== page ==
It took Matt Hammon only a few decades to step out in front of his drum set and go solo.
While growing up in Spring Branch, Hammon started his musical journey at 15 when he learned to play drums and guitar. Not too long after that, he was a founding member of the legendary emo band, Mineral. The Sunny Day Real Estate/Dinosaur Jr hybrid actually started in Houston in 1994 before they relocated to Austin. Hammon’s stint was short, lasting only a couple of months before he was replaced by Gabriel Wiley.
“I decided I wanted to go out as a drummer freelance,” Hammon says. “I didn’t have to go get a job at Starbucks. I just went and started playing gigs every night.”
Hammon reconnected with Chris Simpson from Mineral for another band called the Gloria Record. Their original recordings were paid for from a development deal with Interscope Records, who originally wanted to sign Mineral before they broke up.
Hammon’s time in the Gloria Record was short as he left for a golden opportunity to play with Bob Mould on his then-farewell to loud rock, The Last Dog and Pony Show. Hammon had seen Mould play an acoustic set at Fitzgerald’s in 1991 and his life was changed. So, the chance to play with the legend behind Hüsker Dü and Sugar was not taken lightly. “Bob Mould is my hero,” Hammon says. “This was a once-in-a-lifetime thing.”
After playing with Mould and later Verbow, Hammon would later move to Nashville, producing pop artists. Later he moved back to Houston and started working out of a garage apartment that he made into a small studio. He got a degree in economics and political science from UH while he did music. He loved being in the studio, working with other artists, but slowly developed a desire to make his own music.
But once he started working on solo material, he was diagnosed with bladder cancer; the tumor was as large as a hand. Luckily the cancer was caught early and successfully treated. The life-threatening experience made him realize he couldn’t scrape by on $20,000 a year solely doing music anymore. Getting married and having a child, living in a van year-round, wasn’t for him anymore. “It was a big line in the sand in my life,” he says.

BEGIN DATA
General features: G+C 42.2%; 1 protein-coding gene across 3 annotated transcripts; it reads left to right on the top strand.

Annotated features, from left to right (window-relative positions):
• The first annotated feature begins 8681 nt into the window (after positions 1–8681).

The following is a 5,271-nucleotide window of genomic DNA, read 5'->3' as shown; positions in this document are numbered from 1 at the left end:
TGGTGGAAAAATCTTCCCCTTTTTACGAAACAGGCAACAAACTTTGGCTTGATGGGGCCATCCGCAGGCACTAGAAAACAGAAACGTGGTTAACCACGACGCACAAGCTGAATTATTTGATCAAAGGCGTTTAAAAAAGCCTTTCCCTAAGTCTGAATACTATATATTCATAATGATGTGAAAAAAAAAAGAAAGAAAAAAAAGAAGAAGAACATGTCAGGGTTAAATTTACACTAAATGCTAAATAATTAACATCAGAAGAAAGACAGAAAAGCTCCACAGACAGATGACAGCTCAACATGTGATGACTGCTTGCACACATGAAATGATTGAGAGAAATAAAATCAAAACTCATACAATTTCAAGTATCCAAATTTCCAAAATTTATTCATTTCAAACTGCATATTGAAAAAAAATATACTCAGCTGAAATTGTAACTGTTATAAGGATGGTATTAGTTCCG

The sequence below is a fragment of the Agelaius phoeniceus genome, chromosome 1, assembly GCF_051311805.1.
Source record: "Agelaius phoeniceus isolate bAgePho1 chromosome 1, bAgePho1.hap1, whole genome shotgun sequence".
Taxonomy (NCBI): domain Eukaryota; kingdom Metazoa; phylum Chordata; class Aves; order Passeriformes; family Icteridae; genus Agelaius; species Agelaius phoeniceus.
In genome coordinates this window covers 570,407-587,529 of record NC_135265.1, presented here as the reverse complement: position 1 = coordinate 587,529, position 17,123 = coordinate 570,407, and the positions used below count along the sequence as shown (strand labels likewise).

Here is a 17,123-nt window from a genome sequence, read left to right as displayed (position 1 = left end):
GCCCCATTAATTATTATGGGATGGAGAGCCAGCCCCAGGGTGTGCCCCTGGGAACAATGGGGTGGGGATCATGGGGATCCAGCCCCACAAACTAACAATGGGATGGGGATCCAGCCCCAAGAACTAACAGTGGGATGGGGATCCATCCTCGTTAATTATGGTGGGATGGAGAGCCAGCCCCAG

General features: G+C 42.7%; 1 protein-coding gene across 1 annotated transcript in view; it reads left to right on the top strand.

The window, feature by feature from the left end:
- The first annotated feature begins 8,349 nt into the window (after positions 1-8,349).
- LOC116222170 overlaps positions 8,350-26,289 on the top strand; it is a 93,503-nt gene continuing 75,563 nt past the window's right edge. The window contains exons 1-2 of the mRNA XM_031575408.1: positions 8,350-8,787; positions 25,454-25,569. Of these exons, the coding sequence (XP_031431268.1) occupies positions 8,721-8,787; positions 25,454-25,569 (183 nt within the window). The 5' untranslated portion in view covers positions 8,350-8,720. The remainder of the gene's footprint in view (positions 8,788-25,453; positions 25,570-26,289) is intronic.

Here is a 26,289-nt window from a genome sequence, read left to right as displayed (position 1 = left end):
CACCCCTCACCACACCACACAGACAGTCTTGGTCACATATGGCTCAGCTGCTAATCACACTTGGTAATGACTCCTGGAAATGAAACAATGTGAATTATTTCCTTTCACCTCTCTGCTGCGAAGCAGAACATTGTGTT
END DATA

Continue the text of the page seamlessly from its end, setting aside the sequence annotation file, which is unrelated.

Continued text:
Hammon took a job as a social studies teacher in the Houston charter school system. He’s currently teaching economics and political science at Bellaire High School, and he loves it. And his love of playing music has never gone away. “The teacher schedule works out really, really well for a solo musician,” he says.
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Thus leads to Silver Suitcase, a powerful, self-released debut album that features Hammon on all instruments and vocals. Stylistically similar to the aforementioned bands he’s been a part of, Hammon has crafted an excellent set of tunes that are sonically clear and multi-layered.
He’s formed a backing band to play full-on rock shows, in addition to playing solo shows. He has his sights on playing locally as well as elsewhere in Texas and in other states. But can’t drop everything and tour nine months out of the year.
With a total of 14 weeks off a year as a teacher, he’s plotting how to promote Silver Suitcase. “I think there are about 20 markets in America worth playing, and I can definitely hit those in the summers,” he says.